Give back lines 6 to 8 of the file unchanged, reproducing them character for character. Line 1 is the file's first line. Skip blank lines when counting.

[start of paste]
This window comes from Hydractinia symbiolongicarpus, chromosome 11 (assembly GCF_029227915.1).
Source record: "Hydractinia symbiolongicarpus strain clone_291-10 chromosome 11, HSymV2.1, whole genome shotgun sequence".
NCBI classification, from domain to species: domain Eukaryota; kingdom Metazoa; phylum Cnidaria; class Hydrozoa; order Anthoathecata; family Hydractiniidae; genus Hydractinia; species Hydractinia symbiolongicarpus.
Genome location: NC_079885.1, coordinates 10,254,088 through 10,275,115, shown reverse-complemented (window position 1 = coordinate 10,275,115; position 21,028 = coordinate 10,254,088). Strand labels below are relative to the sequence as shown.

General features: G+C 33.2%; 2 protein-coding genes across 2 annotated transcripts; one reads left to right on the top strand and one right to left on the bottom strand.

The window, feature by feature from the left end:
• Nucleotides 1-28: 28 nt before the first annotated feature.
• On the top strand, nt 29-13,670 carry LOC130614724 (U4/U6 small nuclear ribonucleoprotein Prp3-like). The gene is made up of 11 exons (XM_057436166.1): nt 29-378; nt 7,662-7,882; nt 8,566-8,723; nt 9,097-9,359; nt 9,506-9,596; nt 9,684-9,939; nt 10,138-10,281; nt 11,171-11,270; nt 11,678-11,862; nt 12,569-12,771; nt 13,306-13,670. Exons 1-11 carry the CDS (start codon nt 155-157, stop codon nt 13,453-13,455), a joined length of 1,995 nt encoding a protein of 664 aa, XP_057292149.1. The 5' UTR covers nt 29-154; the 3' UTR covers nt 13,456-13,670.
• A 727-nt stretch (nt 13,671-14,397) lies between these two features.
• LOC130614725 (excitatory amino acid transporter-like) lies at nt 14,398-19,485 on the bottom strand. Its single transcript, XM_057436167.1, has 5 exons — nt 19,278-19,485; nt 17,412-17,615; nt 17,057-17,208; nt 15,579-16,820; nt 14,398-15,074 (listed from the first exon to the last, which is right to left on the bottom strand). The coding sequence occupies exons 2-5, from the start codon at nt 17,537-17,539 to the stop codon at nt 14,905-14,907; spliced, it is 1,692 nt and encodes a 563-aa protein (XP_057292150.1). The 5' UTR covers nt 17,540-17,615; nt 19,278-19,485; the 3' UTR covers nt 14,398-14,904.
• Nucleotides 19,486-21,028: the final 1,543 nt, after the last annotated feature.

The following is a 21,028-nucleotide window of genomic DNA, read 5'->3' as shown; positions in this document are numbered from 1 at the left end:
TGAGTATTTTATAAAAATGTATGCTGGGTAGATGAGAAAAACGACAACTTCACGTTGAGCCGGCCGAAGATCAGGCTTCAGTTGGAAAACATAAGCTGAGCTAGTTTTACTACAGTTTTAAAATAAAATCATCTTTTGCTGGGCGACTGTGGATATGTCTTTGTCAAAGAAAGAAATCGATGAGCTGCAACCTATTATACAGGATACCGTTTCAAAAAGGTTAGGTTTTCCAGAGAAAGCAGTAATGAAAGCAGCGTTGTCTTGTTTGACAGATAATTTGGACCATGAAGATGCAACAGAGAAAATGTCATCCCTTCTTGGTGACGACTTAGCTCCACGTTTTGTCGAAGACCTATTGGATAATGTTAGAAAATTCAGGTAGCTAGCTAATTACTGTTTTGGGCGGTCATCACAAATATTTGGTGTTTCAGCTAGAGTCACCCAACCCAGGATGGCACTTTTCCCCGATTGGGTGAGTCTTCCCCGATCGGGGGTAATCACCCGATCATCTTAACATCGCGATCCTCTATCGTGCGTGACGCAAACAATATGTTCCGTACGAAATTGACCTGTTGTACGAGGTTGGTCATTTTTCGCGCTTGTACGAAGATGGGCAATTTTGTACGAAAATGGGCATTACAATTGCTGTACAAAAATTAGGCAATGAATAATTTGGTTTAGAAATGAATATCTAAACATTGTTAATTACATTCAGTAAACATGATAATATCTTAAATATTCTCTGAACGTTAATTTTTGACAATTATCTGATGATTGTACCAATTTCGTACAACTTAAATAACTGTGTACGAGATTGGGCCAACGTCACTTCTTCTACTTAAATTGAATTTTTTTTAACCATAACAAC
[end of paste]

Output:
The window, feature by feature from the left end:
• Nucleotides 1-28: 28 nt before the first annotated feature.
• On the top strand, nt 29-13,670 carry LOC130614724 (U4/U6 small nuclear ribonucleoprotein Prp3-like). The gene is made up of 11 exons (XM_057436166.1): nt 29-378; nt 7,662-7,882; nt 8,566-8,723; nt 9,097-9,359; nt 9,506-9,596; nt 9,684-9,939; nt 10,138-10,281; nt 11,171-11,270; nt 11,678-11,862; nt 12,569-12,771; nt 13,306-13,670. Exons 1-11 carry the CDS (start codon nt 155-157, stop codon nt 13,453-13,455), a joined length of 1,995 nt encoding a protein of 664 aa, XP_057292149.1. The 5' UTR covers nt 29-154; the 3' UTR covers nt 13,456-13,670.